Financial Aid Glossary
A formal request to have a financial aid administrator review your aid eligibility and possibly use Professional Judgment to adjust the figures.
Cost of Attendance (COA)
The total amount it should cost the student to go to school, including tuition and fees, room and board, allowances for books and supplies, transportation, and personal and incidental expenses.
A loan is in default when the borrower fails to pay several regular installments on time or otherwise fails to meet the terms and conditions of the loan.
Occurs when a borrower is allowed to postpone repaying the loan. The most common type of deferment is a in-school deferment.
Determines to what degree a student has access to parent financial resources.
Entrance Loan Counseling (ELC)
Students with educational loans are required to complete entrance loan counseling before they receive their first loan disbursement.
Exit Loan Counseling
If a student graduates or is no longer enrolled at SNHU, they are required to complete exit loan counseling.
Expected Family Contribution (EFC)
The Expected Family contribution (EFC) is the minimum amount of money that the family is expected to be able to contribute to the student's education, as determined by the Federal Methodology need analysis formula approved by Congress. The EFC is calculated by results that are reported on the Free Application for Federal Student Aid (see below).
Free Application for Federal Student Aid (FAFSA)
Form used to apply for Pell Grants and all other need-based aid. As the name suggests, no fee is charged to file a FAFSA.
The need analysis formula used to determine the EFC. The Federal Methodology takes family size, the number of family members in college, taxable and nontaxable income and assets into account.
The organization that processes the information submitted on the Free Application for Federal Student Aid (FAFSA) and uses it to compute eligibility for federal student aid.
Verification is a review process in which the FAO determines the accuracy of the information provided on the student's financial aid application.
Financial Aid Package
The complete collection of grants, scholarships, loans and work study employment from all sources (federal, state, institutional and private) offered to a student to assist them with attending a college or university. See Reviewing & Understanding your Financial Aid Award.
The difference between the COA and the EFC is the student's financial need, and is used in determining the student's eligibility for need-based financial aid.
A grant is a type of financial aid based on financial need that the student does not have to repay.
The Perkins Loan is a federally-subsidized (no interest while in school), fixed low interest (5%) loan that is offered to full-time undergraduate day students.
PLUS Loan Program
The PLUS loan is a non-need credit based loan similar to a private student loan with the benefit of having a fixed interest rate and federal guarantee.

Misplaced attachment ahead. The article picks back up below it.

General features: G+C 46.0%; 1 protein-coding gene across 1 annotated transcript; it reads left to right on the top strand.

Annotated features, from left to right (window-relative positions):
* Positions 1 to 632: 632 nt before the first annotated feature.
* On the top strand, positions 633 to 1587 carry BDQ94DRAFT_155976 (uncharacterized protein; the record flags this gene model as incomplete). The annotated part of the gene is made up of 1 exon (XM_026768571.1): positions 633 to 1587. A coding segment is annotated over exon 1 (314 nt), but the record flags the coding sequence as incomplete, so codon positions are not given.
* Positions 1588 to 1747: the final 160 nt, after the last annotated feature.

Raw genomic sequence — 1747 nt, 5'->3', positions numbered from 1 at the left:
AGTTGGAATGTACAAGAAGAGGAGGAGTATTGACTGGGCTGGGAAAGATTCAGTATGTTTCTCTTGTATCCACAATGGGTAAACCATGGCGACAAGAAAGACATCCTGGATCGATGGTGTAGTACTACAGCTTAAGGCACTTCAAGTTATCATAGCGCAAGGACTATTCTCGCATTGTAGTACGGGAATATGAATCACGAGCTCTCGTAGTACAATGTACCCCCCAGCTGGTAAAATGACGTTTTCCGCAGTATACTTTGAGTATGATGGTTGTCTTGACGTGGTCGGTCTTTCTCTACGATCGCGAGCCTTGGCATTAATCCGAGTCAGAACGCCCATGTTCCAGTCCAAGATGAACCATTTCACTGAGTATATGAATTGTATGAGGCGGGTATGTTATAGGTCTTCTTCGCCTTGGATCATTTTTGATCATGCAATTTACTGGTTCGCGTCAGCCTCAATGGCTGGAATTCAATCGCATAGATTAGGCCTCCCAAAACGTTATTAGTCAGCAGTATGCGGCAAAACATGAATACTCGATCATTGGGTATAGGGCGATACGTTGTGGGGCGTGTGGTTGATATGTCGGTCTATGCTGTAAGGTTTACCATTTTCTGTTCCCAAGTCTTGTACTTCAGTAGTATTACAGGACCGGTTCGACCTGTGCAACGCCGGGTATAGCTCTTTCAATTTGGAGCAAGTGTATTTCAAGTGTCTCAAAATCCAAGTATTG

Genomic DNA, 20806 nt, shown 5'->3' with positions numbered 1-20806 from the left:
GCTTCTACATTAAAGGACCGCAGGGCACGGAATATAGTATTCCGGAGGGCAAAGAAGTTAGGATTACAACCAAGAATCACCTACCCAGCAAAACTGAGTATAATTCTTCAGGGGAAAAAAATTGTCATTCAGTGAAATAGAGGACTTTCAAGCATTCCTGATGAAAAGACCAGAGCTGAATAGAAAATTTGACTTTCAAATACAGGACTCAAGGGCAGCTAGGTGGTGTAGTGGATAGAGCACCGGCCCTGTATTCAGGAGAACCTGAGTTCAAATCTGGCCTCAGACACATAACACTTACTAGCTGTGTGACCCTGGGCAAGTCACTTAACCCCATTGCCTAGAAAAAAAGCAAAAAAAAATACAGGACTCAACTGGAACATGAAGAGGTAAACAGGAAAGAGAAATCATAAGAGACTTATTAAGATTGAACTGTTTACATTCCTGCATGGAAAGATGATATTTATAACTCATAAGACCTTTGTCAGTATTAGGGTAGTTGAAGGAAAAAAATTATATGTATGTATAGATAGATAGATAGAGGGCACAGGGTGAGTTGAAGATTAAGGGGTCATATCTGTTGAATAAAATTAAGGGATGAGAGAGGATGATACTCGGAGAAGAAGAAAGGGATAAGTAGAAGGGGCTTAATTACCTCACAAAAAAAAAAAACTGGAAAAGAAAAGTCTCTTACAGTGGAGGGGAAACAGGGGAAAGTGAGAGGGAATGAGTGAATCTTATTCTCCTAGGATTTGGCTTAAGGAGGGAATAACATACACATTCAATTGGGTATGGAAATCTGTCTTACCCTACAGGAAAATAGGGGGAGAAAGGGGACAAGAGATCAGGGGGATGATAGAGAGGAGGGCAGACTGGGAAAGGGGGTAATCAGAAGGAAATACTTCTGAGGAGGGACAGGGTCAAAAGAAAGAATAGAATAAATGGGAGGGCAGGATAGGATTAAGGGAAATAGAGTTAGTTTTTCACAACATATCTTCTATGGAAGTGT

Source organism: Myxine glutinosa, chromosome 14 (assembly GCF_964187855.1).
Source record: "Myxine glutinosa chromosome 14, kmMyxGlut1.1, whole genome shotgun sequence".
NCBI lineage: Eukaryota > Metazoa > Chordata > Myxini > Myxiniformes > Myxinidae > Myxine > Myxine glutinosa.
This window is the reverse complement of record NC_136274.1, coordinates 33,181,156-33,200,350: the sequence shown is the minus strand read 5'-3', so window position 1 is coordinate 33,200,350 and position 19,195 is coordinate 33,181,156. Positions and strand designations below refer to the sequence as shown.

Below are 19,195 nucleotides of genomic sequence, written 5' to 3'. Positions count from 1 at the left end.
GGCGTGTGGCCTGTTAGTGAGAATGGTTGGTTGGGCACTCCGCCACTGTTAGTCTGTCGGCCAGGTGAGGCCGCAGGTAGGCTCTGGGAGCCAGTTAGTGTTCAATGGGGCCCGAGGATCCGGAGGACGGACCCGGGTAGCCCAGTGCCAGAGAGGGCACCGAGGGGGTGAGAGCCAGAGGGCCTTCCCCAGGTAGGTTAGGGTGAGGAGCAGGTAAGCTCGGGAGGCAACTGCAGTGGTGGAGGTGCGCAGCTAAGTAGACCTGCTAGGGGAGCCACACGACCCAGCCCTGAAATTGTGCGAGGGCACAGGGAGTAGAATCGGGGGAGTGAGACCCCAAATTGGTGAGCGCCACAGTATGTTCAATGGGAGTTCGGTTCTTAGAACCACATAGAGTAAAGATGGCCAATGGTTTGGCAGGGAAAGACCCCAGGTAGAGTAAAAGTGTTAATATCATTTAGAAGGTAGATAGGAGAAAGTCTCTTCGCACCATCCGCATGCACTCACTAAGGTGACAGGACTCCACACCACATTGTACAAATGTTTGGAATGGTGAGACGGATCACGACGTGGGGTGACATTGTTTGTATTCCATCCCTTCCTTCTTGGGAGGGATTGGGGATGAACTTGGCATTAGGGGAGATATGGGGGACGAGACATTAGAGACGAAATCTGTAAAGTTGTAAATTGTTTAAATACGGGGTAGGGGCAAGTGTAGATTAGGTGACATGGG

A promissory note is a binding legal document that must be signed by the student borrower before loan funds are disbursed by the lender.
Scholarships are a form of financial aid given to students to help pay for their education that do not have to be paid back.
Male students who are US citizens and have reached the age of 18 and were born after December 31, 1959 must be registered with Selective Service to be eligible for federal financial aid. If the student did not register and is past the age of doing so (18-25), and the school determines that the failure to register was knowing and willful, the student is ineligible for all federal student financial aid programs. The school's decision as to whether the failure to register was willful is not subject to appeal. Students needing help resolving problems concerning their Selective Service registration should call 1.847.688.6888.
Student Aid Report (SAR)
Your SAR summarizes the data from your FAFSA and indicates your official Expected Family Contribution.
Student Aid FSA ID
The Federal Student Aid ID is used to e-sign the Free Application for Federal Student Aid (FAFSA).
Student Academic Progress(SAP)
A student must maintain satisfactory Student Academic Progress in order to continue receiving federal aid.
With a subsidized loan, such as the Perkins Loan or the Subsidized Direct Loan, the government pays the interest on the loan while the student is in school, during the grace period.
A loan for which the government does not pay the interest. See Direct Loan information.
For Federal financial aid purposes such as determining dependency status, a veteran is a former member of the US Armed Forces (Army, Navy, Air Force, Marines or Coast Guard) who served on active duty and was discharged other than dishonorably (i.e., received an honorable or medical discharge). You are a veteran even if you serve just one day on active duty - not active duty for training - before receiving your DD-214 and formal discharge papers. (Note that in order for a veteran to be eligible for VA educational benefits, they must have served for more than 180 consecutive days on active duty before receiving an honorable discharge.